Monday, January 18, 2010

Sumner on optimal vs feasible

In my food policy book, I discuss the difference between advocating an optimal policy and advocating only among the list of feasible options. Per has often mentioned policy analysts' disillusionment with policy makers who don't enact their policies - chalking it up to lack of political will - when the fault more accurately lies with analysts who didn't consider the full set of solutions.

Scott Sumner is grappling with this issue as well. The policy he usually puts forward - having the Fed targeting 5% NGDP growth - assumes on average 3% real growth and 2% inflation. Today he notes that his 'ideal' inflation rate is actually either less or more than that, depending on whether we're in optimal world or feasible world:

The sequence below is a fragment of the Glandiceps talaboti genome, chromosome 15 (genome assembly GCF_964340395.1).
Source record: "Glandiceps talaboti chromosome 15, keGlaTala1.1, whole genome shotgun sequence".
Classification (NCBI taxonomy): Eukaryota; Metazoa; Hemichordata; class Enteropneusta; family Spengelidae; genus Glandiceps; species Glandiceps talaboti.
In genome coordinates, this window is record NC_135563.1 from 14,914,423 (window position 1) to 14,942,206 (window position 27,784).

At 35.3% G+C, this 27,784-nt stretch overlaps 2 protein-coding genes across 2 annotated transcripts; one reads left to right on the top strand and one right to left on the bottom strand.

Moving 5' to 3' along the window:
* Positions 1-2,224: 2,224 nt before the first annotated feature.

If we were to assume the Fed adopted NGDP forecast targeting ... then we would not have to worry about “liquidity traps,” i.e. the zero-rate bound on conventional monetary policy. In that case we’d be better off with a lower inflation rate. ... [Zero percent or negative percent inflation] are sensible ideas if we have sound monetary policy, as inflation is a tax on capital, and lowers the rate of economic growth.

On the other hand if we don’t have a sensible monetary policy regime, then low inflation makes an economy more susceptible to bumping against the zero-rate bound. ... So let’s suppose you have a central bank full of meek, timid souls. What sort of inflation rate is optimal? I’ve mentioned that you’d probably be better off with an inflation rate even higher than 2%.

He then goes on to praise Australia's 3-4% inflation that has helped keep them out of a liquidity trap and a great recession, or indeed any recession for 20 years.

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